Dutch State Secretary Pieter van Geel has spelled out his
environment programme before Parliament, focusing on eco-efficient,
innovative solutions to issues such as sustainable transport and
Speaking on 20 September before the Parliament’s Environment
Committee in Brussels, Van Geel said the Dutch Presidency would try
to avoid the “traditional conflict between economic and
Noting that “attention is at times focused too exclusively on
economic growth”, he said he believed environment-friendly
innovations “can help cut costs by reducing consumption of energy
and raw materials” and “can be used to create new markets”.
To him, solutions lie in “a mixture of instruments” that “should
focus first and foremost on green procurement policies, fiscal
incentives and green investment”. He also noted the importance of
working for “better internalisation of environmental costs” by
businesses and to “abolish subsidies that harm the
Van Geel stated his “ultimate goal” is to persuade heads of
state and government at the next Spring European Council to
“endorse the proposition that eco-efficient innovations offer
opportunities to strengthen the competitiveness of the Union”.
On specific policy issues, Van Geel gave detailed indications on
the Dutch Presidency’s agenda:
- Sustainable transport:
The matter will be debated at the next Environment Council on 14
October with a series of concrete short-term solutions focusing on
road transport. Citing “fine dust and nitrogen oxide from diesel
engines” as being “among the most polluting road traffic
emissions”, Van Geel called on Member States to encourage the
Commission to present new proposals on emission requirements for
cars “without delay”. “Ambitious Euro 5 norms for cars can do much
to solve environmental and health problems,” Van Geel explained,
pointing to soot filters and catalytic converters as “possible
solutions” to reduce emissions of fine dust and nitrogen dioxide.
Traffic noise was mentioned as another “major
problem” whose impact on health is “greatly underestimated”. Van
Geel said he would “advocate measures which act rapidly and
effectively” such as quieter tyres and engines, which “have already
CO2 emissions from cars will also be discussed
at the next Environment Council. Referring to agreements signed
with car manufacturers until 2008-2009, Van Geel said it was “vital
to start thinking now about aims and policy instruments for the
period beyond that”. He said he hoped to “use the Council’s
influence to persuade the Commission to take action”.
The reform of the EU’s chemical policy (REACH) will be debated both
at the Competitiveness Council on 25-26 November and at the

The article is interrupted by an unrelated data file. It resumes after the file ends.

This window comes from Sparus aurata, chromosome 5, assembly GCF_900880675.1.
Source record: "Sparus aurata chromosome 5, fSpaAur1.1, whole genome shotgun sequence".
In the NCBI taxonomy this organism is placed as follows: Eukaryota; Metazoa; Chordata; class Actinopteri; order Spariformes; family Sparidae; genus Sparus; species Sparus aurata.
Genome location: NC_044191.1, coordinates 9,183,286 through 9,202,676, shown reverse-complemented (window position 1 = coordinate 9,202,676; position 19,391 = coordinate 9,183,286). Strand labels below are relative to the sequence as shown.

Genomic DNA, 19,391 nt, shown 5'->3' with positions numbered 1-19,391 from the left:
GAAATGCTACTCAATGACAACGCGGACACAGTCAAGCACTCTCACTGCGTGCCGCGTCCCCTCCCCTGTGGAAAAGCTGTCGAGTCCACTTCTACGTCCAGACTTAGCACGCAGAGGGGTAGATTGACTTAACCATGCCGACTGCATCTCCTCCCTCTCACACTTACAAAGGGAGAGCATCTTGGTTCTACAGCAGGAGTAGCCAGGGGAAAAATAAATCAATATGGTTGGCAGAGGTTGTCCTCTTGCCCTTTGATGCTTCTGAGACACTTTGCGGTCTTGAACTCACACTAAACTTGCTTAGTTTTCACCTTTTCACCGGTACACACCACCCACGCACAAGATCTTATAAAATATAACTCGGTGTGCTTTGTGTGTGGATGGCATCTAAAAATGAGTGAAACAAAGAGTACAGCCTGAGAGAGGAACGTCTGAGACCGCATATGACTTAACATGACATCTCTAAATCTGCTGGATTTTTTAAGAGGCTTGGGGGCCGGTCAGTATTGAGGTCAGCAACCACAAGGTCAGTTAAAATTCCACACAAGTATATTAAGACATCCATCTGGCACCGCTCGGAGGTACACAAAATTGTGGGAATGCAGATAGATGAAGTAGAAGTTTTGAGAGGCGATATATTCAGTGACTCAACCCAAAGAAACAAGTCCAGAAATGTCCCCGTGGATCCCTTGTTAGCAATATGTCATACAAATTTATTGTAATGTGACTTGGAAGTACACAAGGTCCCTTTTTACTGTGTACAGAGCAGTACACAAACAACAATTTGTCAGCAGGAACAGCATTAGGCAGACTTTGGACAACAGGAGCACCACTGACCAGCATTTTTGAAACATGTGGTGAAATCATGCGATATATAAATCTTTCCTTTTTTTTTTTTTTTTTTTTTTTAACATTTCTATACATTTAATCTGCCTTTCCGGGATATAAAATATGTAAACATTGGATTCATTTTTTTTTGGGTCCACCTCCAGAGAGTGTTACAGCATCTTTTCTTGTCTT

Environment Council of 20 December. Van Geel said he hoped to use
the Environment Council to “reveal agreements and differences
between Member States on key parts of the proposal, such as
‘registration’, ‘data sharing and the avoidance of unnecessary
animal testing’ and the ‘general aspects’ of REACH”.
The Dutch Presidency will be holding a workshop at the end of
October to discuss the impact studies that have been published to
date on the REACH proposal and to “draw conclusions” on the
consequences of REACH “for industry and for society as a whole”.
Van Geel said he expects to make good progress this year so that
decisions can be taken in 2005.
- Climate change:
According to the Dutch environment State Secretary, enlargement
should allow Europe to “speak with an even louder voice” in global
environmental negotiations, “for example a the COP 10 on climate
change”. He pointed to the ongoing dialogue between the EU, Member
States, NGOs and academics to develop new approaches in regulating
industrial installation under the ENAP project (Exploring New Approaches). Initial findings of the
project, which included emissions trading, will be presented to EU
heads of state and government at the European Council in December.
On the proposed Batteries Directive Van
Geel said he was “personally in favour of a blanket ban on all
batteries containing cadmium provided there are adequate
alternatives”. But he added that, as Council president it it his
“job to seek a compromise that takes due account of the positions
of all the Member States”. “At present, I cannot tell you the
precise terms of that compromise,” he said.
On Fluorinated gases (F-gases), Van Geel
said he would strive to achieve a political agreement in Council
before the end of the Dutch Presidency.